A number of issues, however, remain without guidance from the courts. For example, if the required lenders direct the agent to submit a credit bid pursuant to the remedial provisions, must the agent do so on behalf of all lenders on a pro rata basis? If not, consenting lenders might direct the agent to bid only the secured debt held by them (if such debt was sufficient to prevail at auction). In that case, those non-consenting lenders will arguably continue to hold debt, rather than equity in the acquisition vehicle, and will be left to enforce the typical “sharing provisions” in the credit agreement (i.e., provisions that require a lender that receives more than its pro rata share to distribute such excess to other lenders). If not successfully challenged – likely outside of the bankruptcy court -- those lenders would be left with no power to influence the management of the newly organized acquisition company- and arguably only entitled to their pro rata share of distributions to the consenting lenders.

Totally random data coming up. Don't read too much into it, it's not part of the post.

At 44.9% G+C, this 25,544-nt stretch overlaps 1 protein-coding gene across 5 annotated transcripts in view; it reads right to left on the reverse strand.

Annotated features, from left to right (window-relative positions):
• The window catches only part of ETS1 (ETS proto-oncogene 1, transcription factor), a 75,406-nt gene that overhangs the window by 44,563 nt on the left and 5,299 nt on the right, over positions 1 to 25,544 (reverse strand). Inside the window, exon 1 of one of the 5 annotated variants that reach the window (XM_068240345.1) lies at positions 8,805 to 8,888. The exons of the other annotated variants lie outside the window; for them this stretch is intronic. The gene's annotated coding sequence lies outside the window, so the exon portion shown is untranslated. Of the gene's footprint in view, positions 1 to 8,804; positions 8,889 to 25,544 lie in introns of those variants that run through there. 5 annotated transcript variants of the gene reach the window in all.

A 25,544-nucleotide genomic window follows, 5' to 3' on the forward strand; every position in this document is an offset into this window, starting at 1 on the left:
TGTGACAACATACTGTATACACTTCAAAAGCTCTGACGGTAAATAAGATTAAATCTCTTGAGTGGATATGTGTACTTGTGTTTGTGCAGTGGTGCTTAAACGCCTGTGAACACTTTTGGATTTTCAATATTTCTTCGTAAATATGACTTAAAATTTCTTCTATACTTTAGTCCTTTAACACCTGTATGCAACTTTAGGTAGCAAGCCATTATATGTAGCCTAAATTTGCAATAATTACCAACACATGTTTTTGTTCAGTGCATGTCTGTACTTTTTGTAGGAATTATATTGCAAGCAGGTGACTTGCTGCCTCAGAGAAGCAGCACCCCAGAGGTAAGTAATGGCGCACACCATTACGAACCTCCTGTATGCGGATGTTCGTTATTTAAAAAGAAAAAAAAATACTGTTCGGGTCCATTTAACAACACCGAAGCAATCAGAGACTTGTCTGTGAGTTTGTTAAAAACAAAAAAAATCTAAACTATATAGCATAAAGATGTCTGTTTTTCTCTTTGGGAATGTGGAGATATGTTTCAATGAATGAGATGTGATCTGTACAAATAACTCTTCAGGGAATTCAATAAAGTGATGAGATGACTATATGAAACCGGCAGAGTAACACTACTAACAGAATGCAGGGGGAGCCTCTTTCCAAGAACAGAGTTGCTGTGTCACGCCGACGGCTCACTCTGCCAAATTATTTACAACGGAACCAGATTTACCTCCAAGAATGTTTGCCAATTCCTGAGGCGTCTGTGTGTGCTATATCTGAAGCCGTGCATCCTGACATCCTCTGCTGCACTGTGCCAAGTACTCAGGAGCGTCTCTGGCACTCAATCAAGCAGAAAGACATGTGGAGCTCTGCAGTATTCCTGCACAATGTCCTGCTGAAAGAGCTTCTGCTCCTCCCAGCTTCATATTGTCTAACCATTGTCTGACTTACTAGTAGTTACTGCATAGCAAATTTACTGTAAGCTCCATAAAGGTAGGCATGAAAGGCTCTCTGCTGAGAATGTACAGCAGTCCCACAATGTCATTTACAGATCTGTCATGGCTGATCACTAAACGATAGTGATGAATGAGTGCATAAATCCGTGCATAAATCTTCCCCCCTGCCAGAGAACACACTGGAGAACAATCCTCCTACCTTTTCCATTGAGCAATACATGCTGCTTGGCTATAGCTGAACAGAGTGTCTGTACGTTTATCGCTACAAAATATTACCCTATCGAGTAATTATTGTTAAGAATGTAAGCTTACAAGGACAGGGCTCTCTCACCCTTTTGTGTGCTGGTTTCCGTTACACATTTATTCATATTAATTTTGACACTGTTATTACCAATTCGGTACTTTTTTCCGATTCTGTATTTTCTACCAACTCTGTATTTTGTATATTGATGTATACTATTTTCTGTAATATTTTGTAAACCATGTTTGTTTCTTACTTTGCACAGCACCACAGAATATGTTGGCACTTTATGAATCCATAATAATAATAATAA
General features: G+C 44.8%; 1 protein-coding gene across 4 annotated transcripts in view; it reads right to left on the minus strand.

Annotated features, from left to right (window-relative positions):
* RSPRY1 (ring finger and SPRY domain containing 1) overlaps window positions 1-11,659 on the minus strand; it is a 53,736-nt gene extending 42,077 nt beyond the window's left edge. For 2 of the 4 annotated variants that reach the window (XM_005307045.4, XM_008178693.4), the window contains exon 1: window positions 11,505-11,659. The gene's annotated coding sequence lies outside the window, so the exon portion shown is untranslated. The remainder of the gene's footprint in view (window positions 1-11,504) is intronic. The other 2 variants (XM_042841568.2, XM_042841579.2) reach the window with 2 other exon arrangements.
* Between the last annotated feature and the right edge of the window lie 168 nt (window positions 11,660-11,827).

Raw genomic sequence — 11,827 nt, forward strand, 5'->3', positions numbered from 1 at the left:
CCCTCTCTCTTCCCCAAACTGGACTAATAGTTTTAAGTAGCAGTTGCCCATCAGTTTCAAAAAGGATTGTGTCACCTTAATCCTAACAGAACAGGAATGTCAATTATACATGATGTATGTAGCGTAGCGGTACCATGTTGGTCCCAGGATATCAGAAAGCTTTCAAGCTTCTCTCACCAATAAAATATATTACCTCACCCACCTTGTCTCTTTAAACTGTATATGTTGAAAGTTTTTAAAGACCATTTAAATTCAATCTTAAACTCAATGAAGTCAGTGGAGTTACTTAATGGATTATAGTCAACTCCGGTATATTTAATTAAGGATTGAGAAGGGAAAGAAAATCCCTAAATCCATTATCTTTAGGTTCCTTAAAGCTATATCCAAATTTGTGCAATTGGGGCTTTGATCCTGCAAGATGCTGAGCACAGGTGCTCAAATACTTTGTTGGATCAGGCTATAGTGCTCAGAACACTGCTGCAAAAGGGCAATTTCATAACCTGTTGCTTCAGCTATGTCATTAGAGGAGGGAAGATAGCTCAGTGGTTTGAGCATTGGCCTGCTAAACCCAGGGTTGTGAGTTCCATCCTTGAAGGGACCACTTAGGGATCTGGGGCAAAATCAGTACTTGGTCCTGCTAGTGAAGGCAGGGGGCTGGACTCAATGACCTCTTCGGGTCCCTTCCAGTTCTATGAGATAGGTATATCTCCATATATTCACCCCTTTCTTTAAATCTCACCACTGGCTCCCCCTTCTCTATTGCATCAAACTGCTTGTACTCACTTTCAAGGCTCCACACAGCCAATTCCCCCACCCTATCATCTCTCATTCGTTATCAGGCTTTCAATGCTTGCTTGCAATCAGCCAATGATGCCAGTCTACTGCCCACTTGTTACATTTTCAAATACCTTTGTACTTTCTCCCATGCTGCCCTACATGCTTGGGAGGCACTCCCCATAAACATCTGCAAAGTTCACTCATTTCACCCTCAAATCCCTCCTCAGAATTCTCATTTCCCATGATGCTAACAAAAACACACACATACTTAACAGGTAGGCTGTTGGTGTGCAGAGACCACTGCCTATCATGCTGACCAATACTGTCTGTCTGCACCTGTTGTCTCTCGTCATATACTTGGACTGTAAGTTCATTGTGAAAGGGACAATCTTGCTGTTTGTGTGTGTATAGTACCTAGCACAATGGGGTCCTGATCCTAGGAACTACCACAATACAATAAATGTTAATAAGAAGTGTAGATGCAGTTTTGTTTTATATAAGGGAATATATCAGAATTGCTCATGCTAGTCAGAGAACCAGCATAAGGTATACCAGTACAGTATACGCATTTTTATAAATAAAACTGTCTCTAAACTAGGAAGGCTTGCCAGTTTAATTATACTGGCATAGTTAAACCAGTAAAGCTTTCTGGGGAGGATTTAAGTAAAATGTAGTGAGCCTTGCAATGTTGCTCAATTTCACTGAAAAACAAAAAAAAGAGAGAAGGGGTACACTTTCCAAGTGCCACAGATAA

Additional Considerations

A lender’s debt is the primary consideration in any credit bid. Complex acquisitions, however, are rarely so simple as to require only the setoff of secured debt. For a variety of reasons, lenders may also include a cash or non-cash component. For example, cash may be needed to satisfy the debt secured by any senior liens that may exist on the collateral. To the extent that any such debt or liens are subject to challenge, an amount sufficient to pay such debt in full may be funded in escrow, subject to return upon a successful challenge.